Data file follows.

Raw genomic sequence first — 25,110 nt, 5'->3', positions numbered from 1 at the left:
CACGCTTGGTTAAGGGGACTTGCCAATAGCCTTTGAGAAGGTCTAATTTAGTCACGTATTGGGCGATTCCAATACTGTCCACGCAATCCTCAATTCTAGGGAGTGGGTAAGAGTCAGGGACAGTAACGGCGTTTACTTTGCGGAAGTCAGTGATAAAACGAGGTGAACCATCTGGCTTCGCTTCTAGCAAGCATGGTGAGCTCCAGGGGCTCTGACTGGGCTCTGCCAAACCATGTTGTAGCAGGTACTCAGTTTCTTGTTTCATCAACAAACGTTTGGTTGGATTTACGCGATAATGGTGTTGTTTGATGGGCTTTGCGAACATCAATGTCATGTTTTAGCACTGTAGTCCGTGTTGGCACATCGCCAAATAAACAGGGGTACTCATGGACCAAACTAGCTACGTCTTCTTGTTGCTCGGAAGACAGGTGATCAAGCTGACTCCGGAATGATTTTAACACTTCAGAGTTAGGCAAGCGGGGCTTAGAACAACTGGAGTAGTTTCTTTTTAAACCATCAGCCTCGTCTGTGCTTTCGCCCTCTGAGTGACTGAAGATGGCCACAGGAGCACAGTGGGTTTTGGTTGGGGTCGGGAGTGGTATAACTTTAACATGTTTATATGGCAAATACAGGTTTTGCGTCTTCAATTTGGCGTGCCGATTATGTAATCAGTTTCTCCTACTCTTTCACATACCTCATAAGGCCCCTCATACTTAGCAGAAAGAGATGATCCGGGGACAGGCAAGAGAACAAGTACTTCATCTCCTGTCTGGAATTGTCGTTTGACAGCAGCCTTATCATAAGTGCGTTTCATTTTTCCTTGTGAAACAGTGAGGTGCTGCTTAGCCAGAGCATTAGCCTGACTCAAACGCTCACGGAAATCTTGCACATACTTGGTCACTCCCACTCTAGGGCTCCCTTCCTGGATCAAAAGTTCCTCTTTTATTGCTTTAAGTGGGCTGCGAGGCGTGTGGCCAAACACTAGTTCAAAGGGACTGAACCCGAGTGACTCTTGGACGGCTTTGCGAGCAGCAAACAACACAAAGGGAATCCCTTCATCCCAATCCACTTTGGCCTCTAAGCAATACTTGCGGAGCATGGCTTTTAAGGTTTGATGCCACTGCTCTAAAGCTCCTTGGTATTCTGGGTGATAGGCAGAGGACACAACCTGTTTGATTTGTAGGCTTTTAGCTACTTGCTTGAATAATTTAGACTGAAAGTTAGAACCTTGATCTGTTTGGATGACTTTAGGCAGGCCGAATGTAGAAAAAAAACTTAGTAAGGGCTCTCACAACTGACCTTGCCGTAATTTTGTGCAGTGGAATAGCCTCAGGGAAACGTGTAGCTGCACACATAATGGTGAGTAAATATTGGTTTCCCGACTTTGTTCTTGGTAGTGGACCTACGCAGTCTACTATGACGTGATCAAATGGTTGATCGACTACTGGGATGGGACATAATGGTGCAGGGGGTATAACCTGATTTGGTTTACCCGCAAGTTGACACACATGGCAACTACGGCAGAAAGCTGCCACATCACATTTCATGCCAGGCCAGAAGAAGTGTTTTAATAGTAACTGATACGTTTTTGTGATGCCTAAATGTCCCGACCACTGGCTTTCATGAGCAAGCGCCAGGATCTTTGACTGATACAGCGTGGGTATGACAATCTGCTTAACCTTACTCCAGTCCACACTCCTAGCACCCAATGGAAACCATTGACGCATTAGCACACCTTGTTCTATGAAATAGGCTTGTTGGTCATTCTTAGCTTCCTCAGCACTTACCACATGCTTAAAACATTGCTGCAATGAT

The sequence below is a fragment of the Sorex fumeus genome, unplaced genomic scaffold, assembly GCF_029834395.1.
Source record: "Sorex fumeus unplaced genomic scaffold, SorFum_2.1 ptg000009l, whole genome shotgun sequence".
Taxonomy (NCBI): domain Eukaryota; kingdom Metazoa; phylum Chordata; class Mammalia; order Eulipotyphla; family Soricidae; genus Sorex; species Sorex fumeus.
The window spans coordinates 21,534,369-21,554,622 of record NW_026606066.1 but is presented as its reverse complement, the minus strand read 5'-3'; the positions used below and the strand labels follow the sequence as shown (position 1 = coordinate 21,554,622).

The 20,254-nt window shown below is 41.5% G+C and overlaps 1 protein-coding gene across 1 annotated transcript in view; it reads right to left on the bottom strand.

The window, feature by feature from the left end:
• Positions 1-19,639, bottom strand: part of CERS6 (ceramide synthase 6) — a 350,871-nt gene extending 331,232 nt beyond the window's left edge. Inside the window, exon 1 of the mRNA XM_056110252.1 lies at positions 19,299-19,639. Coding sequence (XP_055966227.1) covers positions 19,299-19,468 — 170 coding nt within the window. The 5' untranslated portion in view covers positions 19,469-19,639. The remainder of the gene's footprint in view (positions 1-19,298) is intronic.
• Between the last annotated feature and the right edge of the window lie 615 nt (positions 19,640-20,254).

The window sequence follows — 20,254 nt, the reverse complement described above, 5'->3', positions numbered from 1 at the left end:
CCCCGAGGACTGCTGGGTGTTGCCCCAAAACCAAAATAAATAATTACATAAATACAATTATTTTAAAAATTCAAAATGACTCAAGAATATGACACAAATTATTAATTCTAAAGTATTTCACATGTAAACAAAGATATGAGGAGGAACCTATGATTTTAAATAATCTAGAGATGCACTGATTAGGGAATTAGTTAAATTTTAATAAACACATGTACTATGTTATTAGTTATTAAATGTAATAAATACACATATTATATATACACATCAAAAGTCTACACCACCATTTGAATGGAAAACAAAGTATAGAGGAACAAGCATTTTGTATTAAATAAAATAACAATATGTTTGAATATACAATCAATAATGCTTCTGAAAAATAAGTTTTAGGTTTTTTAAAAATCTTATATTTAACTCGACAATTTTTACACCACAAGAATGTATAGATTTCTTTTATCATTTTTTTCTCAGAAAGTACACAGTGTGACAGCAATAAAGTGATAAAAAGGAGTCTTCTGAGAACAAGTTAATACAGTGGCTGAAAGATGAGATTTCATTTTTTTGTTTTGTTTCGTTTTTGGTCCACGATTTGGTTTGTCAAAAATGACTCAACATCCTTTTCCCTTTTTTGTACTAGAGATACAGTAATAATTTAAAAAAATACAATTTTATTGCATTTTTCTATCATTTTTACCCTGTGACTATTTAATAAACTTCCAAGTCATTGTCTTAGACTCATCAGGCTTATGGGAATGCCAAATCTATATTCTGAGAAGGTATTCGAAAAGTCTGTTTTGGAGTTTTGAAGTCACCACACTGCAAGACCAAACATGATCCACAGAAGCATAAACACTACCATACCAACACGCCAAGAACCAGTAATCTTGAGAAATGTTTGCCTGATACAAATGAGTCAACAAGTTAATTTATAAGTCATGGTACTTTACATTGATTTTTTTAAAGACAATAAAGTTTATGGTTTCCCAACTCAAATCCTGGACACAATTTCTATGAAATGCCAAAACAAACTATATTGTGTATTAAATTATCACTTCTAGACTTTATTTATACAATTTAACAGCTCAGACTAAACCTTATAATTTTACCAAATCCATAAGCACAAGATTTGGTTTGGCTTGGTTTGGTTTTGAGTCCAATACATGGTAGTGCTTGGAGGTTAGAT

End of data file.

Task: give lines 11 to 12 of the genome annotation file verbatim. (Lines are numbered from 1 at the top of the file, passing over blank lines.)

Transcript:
The window sequence follows — 20,254 nt, the reverse complement described above, 5'->3', positions numbered from 1 at the left end:
CCCCGAGGACTGCTGGGTGTTGCCCCAAAACCAAAATAAATAATTACATAAATACAATTATTTTAAAAATTCAAAATGACTCAAGAATATGACACAAATTATTAATTCTAAAGTATTTCACATGTAAACAAAGATATGAGGAGGAACCTATGATTTTAAATAATCTAGAGATGCACTGATTAGGGAATTAGTTAAATTTTAATAAACACATGTACTATGTTATTAGTTATTAAATGTAATAAATACACATATTATATATACACATCAAAAGTCTACACCACCATTTGAATGGAAAACAAAGTATAGAGGAACAAGCATTTTGTATTAAATAAAATAACAATATGTTTGAATATACAATCAATAATGCTTCTGAAAAATAAGTTTTAGGTTTTTTAAAAATCTTATATTTAACTCGACAATTTTTACACCACAAGAATGTATAGATTTCTTTTATCATTTTTTTCTCAGAAAGTACACAGTGTGACAGCAATAAAGTGATAAAAAGGAGTCTTCTGAGAACAAGTTAATACAGTGGCTGAAAGATGAGATTTCATTTTTTTGTTTTGTTTCGTTTTTGGTCCACGATTTGGTTTGTCAAAAATGACTCAACATCCTTTTCCCTTTTTTGTACTAGAGATACAGTAATAATTTAAAAAAATACAATTTTATTGCATTTTTCTATCATTTTTACCCTGTGACTATTTAATAAACTTCCAAGTCATTGTCTTAGACTCATCAGGCTTATGGGAATGCCAAATCTATATTCTGAGAAGGTATTCGAAAAGTCTGTTTTGGAGTTTTGAAGTCACCACACTGCAAGACCAAACATGATCCACAGAAGCATAAACACTACCATACCAACACGCCAAGAACCAGTAATCTTGAGAAATGTTTGCCTGATACAAATGAGTCAACAAGTTAATTTATAAGTCATGGTACTTTACATTGATTTTTTTAAAGACAATAAAGTTTATGGTTTCCCAACTCAAATCCTGGACACAATTTCTATGAAATGCCAAAACAAACTATATTGTGTATTAAATTATCACTTCTAGACTTTATTTATACAATTTAACAGCTCAGACTAAACCTTATAATTTTACCAAATCCATAAGCACAAGATTTGGTTTGGCTTGGTTTGGTTTTGAGTCCAATACATGGTAGTGCTTGGAGGTTAGAT